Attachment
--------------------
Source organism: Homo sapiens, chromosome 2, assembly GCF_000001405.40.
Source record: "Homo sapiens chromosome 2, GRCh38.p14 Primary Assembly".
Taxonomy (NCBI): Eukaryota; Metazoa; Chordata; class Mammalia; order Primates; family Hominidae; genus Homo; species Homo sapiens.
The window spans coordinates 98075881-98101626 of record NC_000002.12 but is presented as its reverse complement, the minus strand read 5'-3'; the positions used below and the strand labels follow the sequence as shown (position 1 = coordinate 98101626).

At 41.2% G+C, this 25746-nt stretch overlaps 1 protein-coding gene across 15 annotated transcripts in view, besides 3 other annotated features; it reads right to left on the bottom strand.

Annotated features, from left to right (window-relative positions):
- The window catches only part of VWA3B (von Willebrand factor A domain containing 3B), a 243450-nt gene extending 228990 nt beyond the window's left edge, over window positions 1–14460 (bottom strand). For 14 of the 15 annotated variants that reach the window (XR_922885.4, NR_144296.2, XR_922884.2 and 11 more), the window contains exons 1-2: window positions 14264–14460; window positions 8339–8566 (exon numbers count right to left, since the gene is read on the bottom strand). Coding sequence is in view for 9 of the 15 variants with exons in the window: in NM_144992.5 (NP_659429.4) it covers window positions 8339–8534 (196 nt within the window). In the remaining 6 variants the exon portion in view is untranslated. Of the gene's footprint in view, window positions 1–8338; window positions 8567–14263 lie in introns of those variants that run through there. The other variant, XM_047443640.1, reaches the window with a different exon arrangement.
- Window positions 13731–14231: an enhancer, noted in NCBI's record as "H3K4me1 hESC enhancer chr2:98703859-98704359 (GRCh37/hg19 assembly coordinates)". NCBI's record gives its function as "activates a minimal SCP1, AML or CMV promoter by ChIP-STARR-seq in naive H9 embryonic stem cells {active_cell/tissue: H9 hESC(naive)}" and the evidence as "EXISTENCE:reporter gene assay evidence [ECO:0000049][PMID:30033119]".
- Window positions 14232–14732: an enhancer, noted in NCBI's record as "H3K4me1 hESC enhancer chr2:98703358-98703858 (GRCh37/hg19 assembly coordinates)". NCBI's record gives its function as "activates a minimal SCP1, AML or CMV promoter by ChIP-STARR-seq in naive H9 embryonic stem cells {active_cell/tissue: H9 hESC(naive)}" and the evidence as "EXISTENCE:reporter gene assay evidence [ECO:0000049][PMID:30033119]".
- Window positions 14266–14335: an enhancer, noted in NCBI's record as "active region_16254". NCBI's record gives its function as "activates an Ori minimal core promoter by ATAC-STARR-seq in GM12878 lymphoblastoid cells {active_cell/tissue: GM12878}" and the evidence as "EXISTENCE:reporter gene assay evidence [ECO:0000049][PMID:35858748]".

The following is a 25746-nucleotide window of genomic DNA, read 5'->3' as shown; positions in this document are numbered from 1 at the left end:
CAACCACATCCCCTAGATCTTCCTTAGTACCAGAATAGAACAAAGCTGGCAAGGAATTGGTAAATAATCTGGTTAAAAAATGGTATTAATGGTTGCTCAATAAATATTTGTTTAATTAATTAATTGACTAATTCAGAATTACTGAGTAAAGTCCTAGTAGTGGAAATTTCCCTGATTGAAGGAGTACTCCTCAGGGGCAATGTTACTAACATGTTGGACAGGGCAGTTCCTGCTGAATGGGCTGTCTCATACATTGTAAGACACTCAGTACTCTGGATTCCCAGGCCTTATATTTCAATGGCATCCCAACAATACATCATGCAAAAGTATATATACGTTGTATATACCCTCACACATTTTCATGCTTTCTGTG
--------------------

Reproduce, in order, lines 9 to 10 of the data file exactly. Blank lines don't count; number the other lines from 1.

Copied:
- Window positions 14232–14732: an enhancer, noted in NCBI's record as "H3K4me1 hESC enhancer chr2:98703358-98703858 (GRCh37/hg19 assembly coordinates)". NCBI's record gives its function as "activates a minimal SCP1, AML or CMV promoter by ChIP-STARR-seq in naive H9 embryonic stem cells {active_cell/tissue: H9 hESC(naive)}" and the evidence as "EXISTENCE:reporter gene assay evidence [ECO:0000049][PMID:30033119]".
- Window positions 14266–14335: an enhancer, noted in NCBI's record as "active region_16254". NCBI's record gives its function as "activates an Ori minimal core promoter by ATAC-STARR-seq in GM12878 lymphoblastoid cells {active_cell/tissue: GM12878}" and the evidence as "EXISTENCE:reporter gene assay evidence [ECO:0000049][PMID:35858748]".